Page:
La Musica Music Festival opens with an elegant, compelling performance.
Of the several music festivals in Sarasota that feature the performance of chamber music in addition to teaching and orchestral concerts, La Musica Music Festival, which opened its 31st season last week at the Sarasota Opera House, is strictly chamber music performance. This years series of four concerts opened with youthful compositions of three well-known composers, Mendelssohn, Webern, and Richard Strauss. Yes, youthful, even though Mendelssohn was all of 30 years old when he wrote his "Piano Trio in D minor," the opening work of the evening.
Overshadowed perhaps only by his magnificent Octet, Mendelssohn’s D minor trio is one of his most performed chamber works, here played by Federico Agostini, violin, Antonio Meneses, cello and Derek Han, piano. After a somewhat staid and tentative beginning, the performance grew bolder in the later movements, especially the typical Mendelssohn Scherzo and Finale. However, the warm sounds of both violin and cello tended to be overpowered by the piano, especially in the forte sections.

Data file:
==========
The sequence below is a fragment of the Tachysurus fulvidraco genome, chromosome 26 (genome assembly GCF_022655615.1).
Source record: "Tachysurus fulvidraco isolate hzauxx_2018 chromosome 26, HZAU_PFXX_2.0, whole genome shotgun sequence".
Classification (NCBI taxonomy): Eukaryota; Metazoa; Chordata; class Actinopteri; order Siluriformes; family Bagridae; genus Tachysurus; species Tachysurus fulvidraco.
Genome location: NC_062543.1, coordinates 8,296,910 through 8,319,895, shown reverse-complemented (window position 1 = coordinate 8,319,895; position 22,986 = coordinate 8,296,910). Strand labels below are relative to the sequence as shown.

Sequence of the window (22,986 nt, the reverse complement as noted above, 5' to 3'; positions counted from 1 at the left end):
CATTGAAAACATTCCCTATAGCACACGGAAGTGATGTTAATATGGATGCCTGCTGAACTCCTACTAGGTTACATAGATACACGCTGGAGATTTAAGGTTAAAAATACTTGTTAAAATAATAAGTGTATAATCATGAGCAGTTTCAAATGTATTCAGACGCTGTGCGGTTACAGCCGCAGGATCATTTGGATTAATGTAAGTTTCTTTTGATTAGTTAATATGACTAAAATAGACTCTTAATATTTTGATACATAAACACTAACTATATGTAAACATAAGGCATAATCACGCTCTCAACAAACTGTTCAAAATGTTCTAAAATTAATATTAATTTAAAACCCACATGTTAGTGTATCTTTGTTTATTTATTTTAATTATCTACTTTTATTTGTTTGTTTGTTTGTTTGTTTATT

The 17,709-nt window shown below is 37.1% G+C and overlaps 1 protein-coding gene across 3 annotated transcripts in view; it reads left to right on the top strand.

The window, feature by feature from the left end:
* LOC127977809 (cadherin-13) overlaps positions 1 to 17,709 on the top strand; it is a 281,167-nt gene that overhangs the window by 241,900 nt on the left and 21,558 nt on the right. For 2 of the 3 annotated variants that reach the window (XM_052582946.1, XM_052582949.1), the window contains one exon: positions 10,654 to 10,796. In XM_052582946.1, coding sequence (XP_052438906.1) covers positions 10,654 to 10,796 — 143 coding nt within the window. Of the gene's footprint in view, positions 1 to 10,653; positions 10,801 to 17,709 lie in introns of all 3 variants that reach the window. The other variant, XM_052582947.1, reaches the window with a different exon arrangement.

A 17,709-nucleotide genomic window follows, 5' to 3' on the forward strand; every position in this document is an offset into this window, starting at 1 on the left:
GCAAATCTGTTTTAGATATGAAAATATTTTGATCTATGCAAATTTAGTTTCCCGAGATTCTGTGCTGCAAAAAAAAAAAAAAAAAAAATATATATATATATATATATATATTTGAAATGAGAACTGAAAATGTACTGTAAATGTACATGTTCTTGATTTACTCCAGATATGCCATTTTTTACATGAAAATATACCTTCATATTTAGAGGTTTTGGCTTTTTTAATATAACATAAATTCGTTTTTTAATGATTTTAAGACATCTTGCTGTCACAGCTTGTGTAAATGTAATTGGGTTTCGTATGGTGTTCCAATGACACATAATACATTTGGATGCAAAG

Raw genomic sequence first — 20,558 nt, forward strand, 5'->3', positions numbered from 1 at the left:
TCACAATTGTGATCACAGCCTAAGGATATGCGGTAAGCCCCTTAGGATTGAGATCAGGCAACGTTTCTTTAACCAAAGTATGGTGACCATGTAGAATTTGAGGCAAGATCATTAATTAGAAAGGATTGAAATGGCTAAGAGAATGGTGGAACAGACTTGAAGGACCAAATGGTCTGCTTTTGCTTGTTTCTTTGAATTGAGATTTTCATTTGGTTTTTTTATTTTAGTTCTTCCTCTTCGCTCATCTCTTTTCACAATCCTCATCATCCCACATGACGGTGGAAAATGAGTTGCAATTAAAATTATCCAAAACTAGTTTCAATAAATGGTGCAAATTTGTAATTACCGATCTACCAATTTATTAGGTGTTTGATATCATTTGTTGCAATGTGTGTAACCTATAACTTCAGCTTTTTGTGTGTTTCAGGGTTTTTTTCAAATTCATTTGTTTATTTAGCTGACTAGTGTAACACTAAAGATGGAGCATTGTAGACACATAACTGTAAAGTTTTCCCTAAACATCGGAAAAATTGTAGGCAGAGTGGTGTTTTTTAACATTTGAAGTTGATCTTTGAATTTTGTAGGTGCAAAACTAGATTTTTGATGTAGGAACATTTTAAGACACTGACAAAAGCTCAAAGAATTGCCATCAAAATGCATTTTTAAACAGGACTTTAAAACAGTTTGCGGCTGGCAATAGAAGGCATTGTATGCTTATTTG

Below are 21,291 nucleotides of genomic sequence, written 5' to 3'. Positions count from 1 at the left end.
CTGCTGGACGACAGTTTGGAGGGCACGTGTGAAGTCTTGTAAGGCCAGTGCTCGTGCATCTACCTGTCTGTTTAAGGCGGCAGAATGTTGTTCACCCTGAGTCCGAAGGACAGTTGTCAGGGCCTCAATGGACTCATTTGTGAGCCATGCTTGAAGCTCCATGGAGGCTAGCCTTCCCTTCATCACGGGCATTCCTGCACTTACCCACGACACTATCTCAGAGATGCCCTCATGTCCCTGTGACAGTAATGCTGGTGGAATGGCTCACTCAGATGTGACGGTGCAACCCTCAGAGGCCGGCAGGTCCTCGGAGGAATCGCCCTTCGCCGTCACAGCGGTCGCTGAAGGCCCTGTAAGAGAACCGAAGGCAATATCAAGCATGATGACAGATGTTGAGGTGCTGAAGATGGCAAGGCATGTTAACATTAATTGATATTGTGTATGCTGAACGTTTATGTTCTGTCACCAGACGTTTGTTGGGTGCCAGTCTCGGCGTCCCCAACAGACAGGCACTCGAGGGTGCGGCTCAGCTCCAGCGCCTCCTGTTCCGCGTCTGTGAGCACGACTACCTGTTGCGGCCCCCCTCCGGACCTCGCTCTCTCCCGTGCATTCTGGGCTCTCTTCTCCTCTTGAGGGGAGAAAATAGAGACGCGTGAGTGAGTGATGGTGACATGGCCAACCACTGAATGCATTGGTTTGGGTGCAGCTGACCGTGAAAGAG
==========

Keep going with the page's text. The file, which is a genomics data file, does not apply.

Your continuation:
Anton Webern’s “Langsamer Satz” for string quartet introduced us to a Webern few knew existed. Composed before he delved into the atonal 12-tone world of composition, this piece is pure unabashed romanticism, complete with languid themes and lush harmonies, beautifully performed by Claudio Cruz and Cecilia Ziano, violins, Bruno Giuranna, viola and especially JeongHyoun Lee, cello. Composed in 1904 at the age of 21 and lost for years, only to be performed in 1962, the “Langsamer Satz” must have been quite a revelation for both players and listeners when it surfaced.
Closing this opening concert was the youthful "Piano Quartet in C minor" by Richard Strauss, given a rousing performance by Claudio Cruz, violin, Bruno Giuranna, viola, JeongHyoun Lee, cello, and Derek Han, piano.
Richard Strauss completed this quartet when he was 21, three years before he wrote his career-changing “Don Juan” for full orchestra, but it already has the sweeping melodies, rich harmonies and musical exuberance featured in his later works. Even though there are homilies to Brahms, his idol of the moment, the piece is pure Strauss, through and through. The thoroughly energetic and compelling performance radiated the energy and inspiration of the young Strauss, especially in the Scherzo which had hints of “Til Eulenspiegel,” yet to appear in a few years. The lovely third movement was the precursor of an elegant Strauss song at its best, and the final Allegro Vivace allowed all to display their musical wares to the fullest.
All in all, a good opening for this venerable chamber music series, and it’s unfortunate that the audience couldn’t have been larger to enjoy this fine musical evening.